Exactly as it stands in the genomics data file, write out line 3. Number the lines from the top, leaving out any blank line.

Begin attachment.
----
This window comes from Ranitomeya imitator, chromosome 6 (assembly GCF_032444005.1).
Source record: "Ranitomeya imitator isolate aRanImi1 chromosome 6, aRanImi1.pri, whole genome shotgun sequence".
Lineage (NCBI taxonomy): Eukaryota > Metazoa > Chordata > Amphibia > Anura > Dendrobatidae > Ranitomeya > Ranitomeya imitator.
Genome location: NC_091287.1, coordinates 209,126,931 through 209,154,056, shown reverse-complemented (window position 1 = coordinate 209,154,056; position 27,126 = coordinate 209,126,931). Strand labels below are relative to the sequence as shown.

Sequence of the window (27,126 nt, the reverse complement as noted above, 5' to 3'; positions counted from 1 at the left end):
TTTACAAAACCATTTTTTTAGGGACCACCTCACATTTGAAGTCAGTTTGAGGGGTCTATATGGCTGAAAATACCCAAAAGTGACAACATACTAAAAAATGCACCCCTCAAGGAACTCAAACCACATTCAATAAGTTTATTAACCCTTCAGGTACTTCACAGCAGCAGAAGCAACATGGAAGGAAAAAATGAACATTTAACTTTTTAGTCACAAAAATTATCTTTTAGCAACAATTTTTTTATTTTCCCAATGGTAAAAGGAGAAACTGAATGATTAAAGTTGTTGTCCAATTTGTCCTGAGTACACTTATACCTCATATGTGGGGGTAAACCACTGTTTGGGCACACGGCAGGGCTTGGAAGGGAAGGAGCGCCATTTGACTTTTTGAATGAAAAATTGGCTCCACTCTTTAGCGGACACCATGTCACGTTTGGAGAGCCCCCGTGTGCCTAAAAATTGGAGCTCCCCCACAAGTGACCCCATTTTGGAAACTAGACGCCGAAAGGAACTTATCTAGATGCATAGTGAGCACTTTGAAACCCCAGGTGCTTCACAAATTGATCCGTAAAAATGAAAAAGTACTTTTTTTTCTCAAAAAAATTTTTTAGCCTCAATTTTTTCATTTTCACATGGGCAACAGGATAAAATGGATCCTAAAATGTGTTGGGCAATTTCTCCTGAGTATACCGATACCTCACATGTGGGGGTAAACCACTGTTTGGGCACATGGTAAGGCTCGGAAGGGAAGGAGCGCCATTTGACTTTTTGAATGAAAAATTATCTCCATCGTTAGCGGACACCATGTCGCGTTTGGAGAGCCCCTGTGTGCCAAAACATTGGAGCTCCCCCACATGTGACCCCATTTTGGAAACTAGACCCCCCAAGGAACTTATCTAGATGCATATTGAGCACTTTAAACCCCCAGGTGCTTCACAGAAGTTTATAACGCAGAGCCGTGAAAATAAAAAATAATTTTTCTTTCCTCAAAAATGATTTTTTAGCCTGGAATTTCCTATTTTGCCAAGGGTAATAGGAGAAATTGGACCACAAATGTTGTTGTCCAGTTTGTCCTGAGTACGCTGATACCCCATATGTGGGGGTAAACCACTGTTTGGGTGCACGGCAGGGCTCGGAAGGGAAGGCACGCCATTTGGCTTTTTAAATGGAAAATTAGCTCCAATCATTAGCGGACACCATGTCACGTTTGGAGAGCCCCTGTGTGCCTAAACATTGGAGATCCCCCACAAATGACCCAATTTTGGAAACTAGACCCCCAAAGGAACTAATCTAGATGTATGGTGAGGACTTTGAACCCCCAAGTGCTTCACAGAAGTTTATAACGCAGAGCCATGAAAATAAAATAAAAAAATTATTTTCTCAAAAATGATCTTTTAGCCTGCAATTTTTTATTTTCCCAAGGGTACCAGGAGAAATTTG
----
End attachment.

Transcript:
Lineage (NCBI taxonomy): Eukaryota > Metazoa > Chordata > Amphibia > Anura > Dendrobatidae > Ranitomeya > Ranitomeya imitator.